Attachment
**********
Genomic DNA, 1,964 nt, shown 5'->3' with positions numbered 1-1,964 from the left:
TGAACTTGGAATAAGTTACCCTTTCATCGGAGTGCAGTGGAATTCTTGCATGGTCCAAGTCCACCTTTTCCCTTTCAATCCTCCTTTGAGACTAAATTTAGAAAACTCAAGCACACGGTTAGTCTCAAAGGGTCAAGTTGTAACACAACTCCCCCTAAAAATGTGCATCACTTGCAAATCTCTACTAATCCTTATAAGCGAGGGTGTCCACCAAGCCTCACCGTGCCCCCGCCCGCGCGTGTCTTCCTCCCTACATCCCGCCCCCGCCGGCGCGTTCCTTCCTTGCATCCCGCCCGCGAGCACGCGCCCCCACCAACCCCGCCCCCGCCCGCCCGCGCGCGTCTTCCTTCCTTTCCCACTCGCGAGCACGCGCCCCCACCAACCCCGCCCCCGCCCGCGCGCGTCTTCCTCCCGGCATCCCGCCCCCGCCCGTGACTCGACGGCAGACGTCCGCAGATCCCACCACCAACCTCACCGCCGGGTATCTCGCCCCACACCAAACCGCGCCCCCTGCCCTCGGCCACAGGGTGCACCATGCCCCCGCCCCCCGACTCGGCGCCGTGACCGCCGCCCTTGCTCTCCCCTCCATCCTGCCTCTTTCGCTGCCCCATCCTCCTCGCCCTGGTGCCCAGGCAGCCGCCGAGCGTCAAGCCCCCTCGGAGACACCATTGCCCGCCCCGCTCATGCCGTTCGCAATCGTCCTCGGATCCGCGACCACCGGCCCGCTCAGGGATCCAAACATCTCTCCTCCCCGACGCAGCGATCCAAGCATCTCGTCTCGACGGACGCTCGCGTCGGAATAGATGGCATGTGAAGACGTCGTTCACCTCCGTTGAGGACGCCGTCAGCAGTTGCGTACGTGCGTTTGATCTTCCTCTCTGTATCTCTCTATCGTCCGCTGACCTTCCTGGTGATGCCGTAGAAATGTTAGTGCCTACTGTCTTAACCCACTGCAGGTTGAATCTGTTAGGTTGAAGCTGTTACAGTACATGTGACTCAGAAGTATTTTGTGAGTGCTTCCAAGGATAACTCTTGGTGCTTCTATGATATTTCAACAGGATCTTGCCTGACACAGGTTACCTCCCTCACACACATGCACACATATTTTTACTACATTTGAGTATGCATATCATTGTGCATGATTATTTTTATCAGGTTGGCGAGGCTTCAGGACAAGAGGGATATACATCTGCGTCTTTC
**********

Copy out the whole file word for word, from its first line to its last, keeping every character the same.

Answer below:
Genomic DNA, 1,964 nt, shown 5'->3' with positions numbered 1-1,964 from the left:
TGAACTTGGAATAAGTTACCCTTTCATCGGAGTGCAGTGGAATTCTTGCATGGTCCAAGTCCACCTTTTCCCTTTCAATCCTCCTTTGAGACTAAATTTAGAAAACTCAAGCACACGGTTAGTCTCAAAGGGTCAAGTTGTAACACAACTCCCCCTAAAAATGTGCATCACTTGCAAATCTCTACTAATCCTTATAAGCGAGGGTGTCCACCAAGCCTCACCGTGCCCCCGCCCGCGCGTGTCTTCCTCCCTACATCCCGCCCCCGCCGGCGCGTTCCTTCCTTGCATCCCGCCCGCGAGCACGCGCCCCCACCAACCCCGCCCCCGCCCGCCCGCGCGCGTCTTCCTTCCTTTCCCACTCGCGAGCACGCGCCCCCACCAACCCCGCCCCCGCCCGCGCGCGTCTTCCTCCCGGCATCCCGCCCCCGCCCGTGACTCGACGGCAGACGTCCGCAGATCCCACCACCAACCTCACCGCCGGGTATCTCGCCCCACACCAAACCGCGCCCCCTGCCCTCGGCCACAGGGTGCACCATGCCCCCGCCCCCCGACTCGGCGCCGTGACCGCCGCCCTTGCTCTCCCCTCCATCCTGCCTCTTTCGCTGCCCCATCCTCCTCGCCCTGGTGCCCAGGCAGCCGCCGAGCGTCAAGCCCCCTCGGAGACACCATTGCCCGCCCCGCTCATGCCGTTCGCAATCGTCCTCGGATCCGCGACCACCGGCCCGCTCAGGGATCCAAACATCTCTCCTCCCCGACGCAGCGATCCAAGCATCTCGTCTCGACGGACGCTCGCGTCGGAATAGATGGCATGTGAAGACGTCGTTCACCTCCGTTGAGGACGCCGTCAGCAGTTGCGTACGTGCGTTTGATCTTCCTCTCTGTATCTCTCTATCGTCCGCTGACCTTCCTGGTGATGCCGTAGAAATGTTAGTGCCTACTGTCTTAACCCACTGCAGGTTGAATCTGTTAGGTTGAAGCTGTTACAGTACATGTGACTCAGAAGTATTTTGTGAGTGCTTCCAAGGATAACTCTTGGTGCTTCTATGATATTTCAACAGGATCTTGCCTGACACAGGTTACCTCCCTCACACACATGCACACATATTTTTACTACATTTGAGTATGCATATCATTGTGCATGATTATTTTTATCAGGTTGGCGAGGCTTCAGGACAAGAGGGATATACATCTGCGTCTTTC